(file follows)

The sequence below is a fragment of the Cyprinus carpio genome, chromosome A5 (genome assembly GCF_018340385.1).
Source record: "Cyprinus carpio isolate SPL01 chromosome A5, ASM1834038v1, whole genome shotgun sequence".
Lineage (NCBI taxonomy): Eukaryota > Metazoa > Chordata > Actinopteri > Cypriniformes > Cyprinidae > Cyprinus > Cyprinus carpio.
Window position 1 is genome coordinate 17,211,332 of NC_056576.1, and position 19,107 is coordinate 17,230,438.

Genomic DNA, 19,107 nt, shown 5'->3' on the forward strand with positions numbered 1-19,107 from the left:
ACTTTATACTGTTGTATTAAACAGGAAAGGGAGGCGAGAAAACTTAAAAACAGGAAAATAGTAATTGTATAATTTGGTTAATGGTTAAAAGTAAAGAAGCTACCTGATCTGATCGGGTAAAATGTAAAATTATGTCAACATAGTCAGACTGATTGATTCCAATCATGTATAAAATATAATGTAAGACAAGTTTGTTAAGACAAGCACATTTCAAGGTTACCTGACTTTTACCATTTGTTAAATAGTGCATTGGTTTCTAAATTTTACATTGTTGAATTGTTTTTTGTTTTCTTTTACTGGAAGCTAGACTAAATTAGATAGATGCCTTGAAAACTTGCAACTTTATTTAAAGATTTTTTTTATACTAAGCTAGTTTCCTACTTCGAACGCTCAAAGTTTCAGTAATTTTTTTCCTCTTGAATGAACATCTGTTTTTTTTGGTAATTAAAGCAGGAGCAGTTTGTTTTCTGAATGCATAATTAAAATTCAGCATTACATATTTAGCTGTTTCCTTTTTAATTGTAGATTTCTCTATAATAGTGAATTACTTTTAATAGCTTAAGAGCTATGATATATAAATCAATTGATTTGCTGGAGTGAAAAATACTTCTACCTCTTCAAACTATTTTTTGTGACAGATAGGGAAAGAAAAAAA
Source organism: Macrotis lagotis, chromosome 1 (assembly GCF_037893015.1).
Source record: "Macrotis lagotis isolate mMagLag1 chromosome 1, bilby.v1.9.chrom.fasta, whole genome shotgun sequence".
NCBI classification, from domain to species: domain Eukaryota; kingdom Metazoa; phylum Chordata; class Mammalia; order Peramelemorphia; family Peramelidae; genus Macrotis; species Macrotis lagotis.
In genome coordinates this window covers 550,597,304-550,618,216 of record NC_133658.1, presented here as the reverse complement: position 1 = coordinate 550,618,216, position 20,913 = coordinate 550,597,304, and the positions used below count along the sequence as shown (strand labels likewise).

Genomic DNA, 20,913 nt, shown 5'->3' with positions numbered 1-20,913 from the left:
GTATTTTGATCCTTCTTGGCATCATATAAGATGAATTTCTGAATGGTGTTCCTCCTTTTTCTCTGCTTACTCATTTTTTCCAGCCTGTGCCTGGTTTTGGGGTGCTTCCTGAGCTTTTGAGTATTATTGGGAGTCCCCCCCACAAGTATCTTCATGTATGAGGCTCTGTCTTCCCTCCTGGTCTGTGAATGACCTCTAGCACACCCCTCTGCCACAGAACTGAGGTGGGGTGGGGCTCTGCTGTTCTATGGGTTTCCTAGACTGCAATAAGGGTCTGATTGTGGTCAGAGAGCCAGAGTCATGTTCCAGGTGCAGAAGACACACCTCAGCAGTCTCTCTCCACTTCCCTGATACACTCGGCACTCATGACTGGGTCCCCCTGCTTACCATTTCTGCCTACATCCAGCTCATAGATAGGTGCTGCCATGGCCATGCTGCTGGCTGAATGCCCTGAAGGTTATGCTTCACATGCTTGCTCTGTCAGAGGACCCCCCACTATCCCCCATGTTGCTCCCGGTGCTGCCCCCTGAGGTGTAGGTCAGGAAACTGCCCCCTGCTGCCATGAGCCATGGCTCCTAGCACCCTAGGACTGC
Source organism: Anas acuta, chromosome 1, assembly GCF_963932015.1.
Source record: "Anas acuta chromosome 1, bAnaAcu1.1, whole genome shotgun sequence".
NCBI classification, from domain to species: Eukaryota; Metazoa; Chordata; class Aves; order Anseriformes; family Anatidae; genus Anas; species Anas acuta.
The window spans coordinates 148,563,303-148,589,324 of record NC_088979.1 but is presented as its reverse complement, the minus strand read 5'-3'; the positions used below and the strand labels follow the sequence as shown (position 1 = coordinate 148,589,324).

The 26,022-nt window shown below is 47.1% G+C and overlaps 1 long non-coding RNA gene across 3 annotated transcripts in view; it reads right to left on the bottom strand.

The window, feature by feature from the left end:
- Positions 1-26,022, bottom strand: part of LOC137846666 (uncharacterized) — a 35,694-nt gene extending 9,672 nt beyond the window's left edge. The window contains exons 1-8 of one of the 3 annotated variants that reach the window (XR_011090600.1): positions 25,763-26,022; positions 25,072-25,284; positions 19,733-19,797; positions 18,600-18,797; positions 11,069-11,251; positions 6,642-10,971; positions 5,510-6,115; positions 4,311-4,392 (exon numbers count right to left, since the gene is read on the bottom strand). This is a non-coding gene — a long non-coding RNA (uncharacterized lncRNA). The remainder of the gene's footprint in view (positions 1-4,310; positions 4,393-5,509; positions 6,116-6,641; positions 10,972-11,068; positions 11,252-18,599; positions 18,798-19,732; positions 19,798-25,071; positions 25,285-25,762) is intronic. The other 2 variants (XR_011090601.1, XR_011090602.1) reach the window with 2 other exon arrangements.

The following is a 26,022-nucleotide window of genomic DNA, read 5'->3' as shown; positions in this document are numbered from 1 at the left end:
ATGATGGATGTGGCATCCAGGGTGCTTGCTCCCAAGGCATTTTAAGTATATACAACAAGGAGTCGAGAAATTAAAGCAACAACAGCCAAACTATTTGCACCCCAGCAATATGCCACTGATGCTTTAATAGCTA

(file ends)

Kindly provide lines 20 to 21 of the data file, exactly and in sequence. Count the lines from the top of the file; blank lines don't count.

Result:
The following is a 26,022-nucleotide window of genomic DNA, read 5'->3' as shown; positions in this document are numbered from 1 at the left end:
ATGATGGATGTGGCATCCAGGGTGCTTGCTCCCAAGGCATTTTAAGTATATACAACAAGGAGTCGAGAAATTAAAGCAACAACAGCCAAACTATTTGCACCCCAGCAATATGCCACTGATGCTTTAATAGCTA